US4334997 *Feb 6, 1981Jun 15, 1982Peterson Richard EDisplacement of upper strata of scum with minumal agitation and methane loss; sewage treatment
US4432870 *May 6, 1981Feb 21, 1984Protectaire Systems CompanySludge removal apparatus
US4545295 *Dec 15, 1983Oct 8, 1985Protectaire Systems Co.Sludge removal apparatus
US4610785 *Jan 3, 1985Sep 9, 1986Protectaire Systems Co.Paint spray booths, water washes
US4660585 *Oct 16, 1985Apr 28, 1987International Technology Services, Inc.Detoxification of cyanide compounds
US4750454 *Oct 23, 1986Jun 14, 1988Santina And Thompson, Inc.To produce methane
US5173184 *Nov 21, 1990Dec 22, 1992Hydro Modular System, Inc.Wastewater treatment apparatus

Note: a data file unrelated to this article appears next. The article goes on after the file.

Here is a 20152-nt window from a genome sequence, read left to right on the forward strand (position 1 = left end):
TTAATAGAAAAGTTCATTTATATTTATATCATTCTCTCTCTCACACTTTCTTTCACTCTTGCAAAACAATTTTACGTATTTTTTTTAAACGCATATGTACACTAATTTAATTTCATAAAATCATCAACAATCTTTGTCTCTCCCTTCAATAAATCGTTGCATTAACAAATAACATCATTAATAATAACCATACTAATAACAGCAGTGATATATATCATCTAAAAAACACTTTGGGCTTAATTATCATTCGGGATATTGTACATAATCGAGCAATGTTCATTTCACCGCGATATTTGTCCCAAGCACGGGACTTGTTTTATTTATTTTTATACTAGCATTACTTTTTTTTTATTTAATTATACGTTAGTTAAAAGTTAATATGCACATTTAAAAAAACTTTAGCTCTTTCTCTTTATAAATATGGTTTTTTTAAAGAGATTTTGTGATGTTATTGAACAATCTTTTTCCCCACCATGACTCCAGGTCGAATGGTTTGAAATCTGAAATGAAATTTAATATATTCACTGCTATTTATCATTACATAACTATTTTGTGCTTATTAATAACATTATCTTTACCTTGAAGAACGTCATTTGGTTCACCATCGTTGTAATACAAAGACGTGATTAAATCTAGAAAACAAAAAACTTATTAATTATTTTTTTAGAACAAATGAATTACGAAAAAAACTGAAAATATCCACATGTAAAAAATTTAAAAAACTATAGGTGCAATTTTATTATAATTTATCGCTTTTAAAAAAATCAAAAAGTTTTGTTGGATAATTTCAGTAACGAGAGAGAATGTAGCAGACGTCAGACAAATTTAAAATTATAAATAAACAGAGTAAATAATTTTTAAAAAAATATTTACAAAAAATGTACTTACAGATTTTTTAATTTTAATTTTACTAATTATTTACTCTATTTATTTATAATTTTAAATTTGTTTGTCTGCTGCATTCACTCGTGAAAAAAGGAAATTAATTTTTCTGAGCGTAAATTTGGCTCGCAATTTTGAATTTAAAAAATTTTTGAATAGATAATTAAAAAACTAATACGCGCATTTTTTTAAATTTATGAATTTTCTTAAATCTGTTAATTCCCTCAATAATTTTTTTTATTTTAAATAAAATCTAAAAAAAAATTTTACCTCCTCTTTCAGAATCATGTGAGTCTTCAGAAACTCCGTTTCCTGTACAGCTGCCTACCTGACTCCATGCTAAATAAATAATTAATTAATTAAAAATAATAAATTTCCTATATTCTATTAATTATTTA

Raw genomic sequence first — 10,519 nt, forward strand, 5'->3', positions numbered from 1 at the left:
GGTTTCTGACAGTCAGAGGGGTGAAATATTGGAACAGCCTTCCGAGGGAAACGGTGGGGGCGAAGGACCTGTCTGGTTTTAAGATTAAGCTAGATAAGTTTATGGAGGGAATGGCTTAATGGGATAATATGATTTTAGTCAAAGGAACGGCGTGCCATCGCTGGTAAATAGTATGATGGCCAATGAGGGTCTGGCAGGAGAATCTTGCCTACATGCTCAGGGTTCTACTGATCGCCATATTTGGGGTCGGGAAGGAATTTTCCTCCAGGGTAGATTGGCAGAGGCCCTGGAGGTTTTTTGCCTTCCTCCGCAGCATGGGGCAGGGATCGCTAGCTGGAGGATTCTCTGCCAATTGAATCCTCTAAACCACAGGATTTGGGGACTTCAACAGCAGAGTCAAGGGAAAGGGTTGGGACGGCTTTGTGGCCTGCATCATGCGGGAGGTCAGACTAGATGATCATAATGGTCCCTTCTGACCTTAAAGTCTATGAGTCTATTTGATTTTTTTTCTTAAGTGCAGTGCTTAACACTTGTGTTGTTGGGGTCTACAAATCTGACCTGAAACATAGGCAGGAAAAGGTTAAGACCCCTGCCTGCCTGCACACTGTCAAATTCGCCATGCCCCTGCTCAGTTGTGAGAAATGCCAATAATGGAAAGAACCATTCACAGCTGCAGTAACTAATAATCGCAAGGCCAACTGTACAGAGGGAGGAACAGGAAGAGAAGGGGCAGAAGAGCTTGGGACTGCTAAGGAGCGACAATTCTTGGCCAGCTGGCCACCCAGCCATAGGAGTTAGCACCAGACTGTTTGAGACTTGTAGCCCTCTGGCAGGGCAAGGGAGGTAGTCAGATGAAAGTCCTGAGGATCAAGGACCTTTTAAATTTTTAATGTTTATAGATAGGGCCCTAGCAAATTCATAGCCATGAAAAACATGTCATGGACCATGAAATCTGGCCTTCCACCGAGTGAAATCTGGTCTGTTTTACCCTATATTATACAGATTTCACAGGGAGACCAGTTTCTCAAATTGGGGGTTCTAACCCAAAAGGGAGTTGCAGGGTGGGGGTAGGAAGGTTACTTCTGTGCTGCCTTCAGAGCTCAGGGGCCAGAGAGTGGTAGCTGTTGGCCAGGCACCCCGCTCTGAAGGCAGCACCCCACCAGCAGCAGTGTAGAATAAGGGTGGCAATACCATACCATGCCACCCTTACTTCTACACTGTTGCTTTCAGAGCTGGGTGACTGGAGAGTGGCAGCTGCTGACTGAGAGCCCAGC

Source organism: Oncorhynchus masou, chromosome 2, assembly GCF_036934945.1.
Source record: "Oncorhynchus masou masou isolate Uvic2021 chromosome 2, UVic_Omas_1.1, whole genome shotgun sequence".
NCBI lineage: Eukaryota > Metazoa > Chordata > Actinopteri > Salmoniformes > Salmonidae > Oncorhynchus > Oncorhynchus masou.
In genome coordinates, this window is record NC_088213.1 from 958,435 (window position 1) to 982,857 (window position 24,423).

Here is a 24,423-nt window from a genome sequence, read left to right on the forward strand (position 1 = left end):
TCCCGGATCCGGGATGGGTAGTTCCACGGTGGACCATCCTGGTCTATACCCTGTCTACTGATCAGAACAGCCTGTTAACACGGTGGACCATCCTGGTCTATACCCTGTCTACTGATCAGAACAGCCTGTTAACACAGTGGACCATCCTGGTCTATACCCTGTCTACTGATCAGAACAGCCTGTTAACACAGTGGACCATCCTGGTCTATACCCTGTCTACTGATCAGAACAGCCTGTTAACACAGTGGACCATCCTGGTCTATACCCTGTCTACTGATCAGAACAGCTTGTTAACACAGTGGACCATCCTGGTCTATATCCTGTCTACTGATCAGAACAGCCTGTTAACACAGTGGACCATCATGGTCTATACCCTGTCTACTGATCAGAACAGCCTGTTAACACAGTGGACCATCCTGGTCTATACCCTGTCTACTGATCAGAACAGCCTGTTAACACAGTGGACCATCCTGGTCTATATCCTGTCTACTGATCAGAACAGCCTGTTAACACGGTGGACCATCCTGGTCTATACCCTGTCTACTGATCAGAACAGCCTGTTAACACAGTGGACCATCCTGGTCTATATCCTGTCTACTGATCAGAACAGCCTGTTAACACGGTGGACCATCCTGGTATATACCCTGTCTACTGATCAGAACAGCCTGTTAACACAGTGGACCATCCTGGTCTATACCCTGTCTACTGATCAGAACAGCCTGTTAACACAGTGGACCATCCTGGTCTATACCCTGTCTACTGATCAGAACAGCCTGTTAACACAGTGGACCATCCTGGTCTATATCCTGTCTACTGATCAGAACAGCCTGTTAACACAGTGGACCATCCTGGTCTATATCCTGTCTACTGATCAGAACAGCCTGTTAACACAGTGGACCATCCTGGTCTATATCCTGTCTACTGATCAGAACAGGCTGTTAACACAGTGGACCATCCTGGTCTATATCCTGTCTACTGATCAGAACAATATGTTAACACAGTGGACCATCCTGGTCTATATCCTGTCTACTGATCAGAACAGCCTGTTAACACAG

US5288737 *Oct 30, 1992Feb 22, 1994Hydro Modular Systems, Inc.Wastewater treatment apparatus
US5423981 *Jan 24, 1994Jun 13, 1995Hydro Modular Systems, Inc.Wastewater treatment apparatus
US5534159 *Sep 2, 1994Jul 9, 1996Jtj Systems, Inc.Recovering surfactant used in degreasing
US5609769 *Nov 14, 1994Mar 11, 1997Jtj Systems, Inc.Water treatment methods
US5755973 *Mar 20, 1996May 26, 1998Jtj Systems, Inc.Portable wastewater treatment method
WO1982003800A1 *May 3, 1982Nov 11, 1982Protectaire SystSludge removal apparatus
Classifications
U.S. Classification210/603, 210/629, 48/197.00A, 210/221.1, 435/167, 210/612
Cooperative ClassificationC02F3/28, Y02E50/343